When you start planning your budget, try to spend enough money for your his and hers wedding rings because it is the only thing that remains after the wedding over the years and here the quality matters! (more…)
Fabrics, bridesmaids dresses During the 50s and 60s satins were the rule for bridesmaids’ dresses, and were very suitable for the extremely simple princess styles and straight skirts of those eras. Since the advent of ‘flower power’ and subsequent fashion trends, dresses for both bride and bridesmaids have become much more feminine. As a result many more fabrics have been brought into use for bridesmaids’ dresses – prints, ginghams, cottons, slubbed silks, broderie anglaise, checks, etc. Choose a fabric that complements your wedding dress; for instance if you are all layers and layers of fine net and organdie, bridesmaids in tartan wouldn’t look very appropriate – or if you are in Edwardian style, bridesmaids in satin and net crinolines would look strange. Don’t just look in the ‘bridal’ departments of shops for fabrics and dresses; these tend to be very safe and predictable. Shop around in boutiques and the other departments, and you could come across just what you are looking for.
If you want to buy custom wedding rings of platinum from a picture or a draw, you can ask our sales support about that and they will give you a great offer (more…)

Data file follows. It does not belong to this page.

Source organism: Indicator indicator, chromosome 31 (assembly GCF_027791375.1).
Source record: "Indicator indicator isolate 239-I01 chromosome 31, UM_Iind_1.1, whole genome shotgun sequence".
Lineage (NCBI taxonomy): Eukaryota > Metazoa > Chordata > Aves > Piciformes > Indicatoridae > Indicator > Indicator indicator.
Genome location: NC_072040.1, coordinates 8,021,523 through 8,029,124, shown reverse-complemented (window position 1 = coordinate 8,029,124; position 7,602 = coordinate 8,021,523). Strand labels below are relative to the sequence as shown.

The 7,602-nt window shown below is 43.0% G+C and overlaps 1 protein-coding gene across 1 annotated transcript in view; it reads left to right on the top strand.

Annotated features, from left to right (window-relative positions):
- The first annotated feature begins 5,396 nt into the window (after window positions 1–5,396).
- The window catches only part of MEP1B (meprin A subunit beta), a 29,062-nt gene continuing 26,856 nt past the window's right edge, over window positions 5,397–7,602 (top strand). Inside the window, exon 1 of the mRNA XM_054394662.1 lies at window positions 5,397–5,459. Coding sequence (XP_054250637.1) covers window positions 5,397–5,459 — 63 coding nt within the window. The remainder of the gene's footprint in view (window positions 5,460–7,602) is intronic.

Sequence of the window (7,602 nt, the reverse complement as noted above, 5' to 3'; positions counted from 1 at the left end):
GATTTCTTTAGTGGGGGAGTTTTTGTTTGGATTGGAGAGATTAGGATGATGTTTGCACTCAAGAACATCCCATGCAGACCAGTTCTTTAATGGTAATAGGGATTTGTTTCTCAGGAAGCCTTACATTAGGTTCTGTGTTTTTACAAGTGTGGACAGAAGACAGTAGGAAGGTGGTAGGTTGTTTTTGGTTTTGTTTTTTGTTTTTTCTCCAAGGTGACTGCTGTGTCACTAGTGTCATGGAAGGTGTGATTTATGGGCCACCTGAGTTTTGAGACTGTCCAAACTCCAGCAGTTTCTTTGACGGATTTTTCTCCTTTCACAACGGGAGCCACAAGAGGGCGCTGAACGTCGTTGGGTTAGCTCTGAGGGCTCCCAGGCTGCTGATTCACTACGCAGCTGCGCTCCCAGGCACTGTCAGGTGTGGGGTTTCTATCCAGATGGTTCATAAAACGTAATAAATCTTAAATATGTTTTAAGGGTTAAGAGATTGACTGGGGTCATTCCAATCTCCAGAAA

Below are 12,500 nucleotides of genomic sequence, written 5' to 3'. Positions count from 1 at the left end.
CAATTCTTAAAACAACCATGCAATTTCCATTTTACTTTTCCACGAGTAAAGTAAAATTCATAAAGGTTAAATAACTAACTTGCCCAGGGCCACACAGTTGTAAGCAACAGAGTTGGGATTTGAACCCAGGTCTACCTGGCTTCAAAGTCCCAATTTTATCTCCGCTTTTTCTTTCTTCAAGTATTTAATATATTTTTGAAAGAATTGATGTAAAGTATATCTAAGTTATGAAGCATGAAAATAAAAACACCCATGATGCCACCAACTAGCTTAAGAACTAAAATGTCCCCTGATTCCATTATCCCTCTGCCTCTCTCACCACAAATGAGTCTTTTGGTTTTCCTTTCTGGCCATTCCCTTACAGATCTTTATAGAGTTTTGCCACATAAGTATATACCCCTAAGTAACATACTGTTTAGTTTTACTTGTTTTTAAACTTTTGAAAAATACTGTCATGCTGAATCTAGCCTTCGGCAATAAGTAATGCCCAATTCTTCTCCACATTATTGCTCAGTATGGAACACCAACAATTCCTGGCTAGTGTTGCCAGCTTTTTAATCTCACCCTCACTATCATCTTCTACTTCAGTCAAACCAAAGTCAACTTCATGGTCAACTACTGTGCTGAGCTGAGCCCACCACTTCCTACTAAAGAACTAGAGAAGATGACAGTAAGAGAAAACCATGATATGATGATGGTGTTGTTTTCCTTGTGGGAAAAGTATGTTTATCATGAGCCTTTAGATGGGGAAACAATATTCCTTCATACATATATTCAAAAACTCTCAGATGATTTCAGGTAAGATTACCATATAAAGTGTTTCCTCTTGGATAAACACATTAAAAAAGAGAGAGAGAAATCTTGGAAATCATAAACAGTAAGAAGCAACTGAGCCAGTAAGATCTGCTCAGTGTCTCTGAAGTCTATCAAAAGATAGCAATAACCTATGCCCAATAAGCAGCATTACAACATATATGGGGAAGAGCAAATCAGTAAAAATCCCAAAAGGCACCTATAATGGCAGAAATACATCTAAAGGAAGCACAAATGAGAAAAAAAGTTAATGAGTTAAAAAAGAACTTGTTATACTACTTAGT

Looking your best, bride tipps Needless to say, on your wedding day you will want to look your very best, with all your good points emphasised and your weaker points played down. Go over in your mind each aspect of your appearance – weight, complexion, hair, make-up, etc – and think it through in the light of how you want to look on your wedding day.
Face A good deal of attention will be focused on your face, as this is the focus of your general wellbeing and emotions – and also the cause of lots of beauty problems! However, with a little planning and preparation you will be able to be a radiant bride. Even if you don’t generally wear very much make-up, make an exception for your wedding day; with all the finery around you it is easy for your face to ‘disappear’ and be overshadowed. Plan to wear quite a lot of well-chosen and well-applied foundation, blusher, eye-shadow and lipstick, and (more…)